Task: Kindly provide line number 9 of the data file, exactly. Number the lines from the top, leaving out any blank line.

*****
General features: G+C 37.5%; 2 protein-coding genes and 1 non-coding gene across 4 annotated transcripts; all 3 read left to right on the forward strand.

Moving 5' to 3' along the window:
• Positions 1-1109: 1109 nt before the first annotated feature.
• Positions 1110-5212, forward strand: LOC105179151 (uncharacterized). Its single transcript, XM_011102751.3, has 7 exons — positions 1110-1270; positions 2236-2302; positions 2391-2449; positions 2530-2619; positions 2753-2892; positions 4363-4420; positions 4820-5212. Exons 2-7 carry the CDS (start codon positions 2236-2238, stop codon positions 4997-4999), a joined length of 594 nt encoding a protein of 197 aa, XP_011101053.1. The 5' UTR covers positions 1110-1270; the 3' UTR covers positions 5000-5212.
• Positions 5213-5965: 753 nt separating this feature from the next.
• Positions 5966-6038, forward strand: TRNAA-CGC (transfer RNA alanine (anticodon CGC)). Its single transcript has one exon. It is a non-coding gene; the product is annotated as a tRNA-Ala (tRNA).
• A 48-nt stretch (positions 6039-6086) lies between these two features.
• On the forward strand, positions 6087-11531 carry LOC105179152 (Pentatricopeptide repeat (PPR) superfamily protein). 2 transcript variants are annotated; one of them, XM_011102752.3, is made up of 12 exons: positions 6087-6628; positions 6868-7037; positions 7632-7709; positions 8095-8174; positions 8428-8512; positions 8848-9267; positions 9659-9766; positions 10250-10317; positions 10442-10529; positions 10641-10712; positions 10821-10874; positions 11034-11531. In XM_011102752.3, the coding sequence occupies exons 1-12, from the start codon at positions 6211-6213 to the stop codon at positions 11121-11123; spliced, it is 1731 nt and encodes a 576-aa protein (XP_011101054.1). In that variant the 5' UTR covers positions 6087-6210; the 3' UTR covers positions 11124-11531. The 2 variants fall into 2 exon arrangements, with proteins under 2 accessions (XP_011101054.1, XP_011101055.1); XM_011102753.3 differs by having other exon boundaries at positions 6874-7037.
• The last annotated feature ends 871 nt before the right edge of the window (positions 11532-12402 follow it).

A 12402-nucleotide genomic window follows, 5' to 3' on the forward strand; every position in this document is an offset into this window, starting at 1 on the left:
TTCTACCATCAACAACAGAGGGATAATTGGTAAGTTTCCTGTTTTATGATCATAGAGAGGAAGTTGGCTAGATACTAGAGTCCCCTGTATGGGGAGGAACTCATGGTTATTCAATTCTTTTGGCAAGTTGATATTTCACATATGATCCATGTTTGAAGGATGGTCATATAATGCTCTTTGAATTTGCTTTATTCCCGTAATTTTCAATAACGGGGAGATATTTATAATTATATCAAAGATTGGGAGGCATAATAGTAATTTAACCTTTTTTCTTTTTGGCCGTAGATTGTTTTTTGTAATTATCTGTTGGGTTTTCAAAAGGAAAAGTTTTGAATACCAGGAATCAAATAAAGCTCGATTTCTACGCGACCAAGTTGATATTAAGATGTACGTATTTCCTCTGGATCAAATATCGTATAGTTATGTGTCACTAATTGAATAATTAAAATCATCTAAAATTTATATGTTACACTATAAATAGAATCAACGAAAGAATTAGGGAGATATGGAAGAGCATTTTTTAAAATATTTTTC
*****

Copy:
• The last annotated feature ends 871 nt before the right edge of the window (positions 11532-12402 follow it).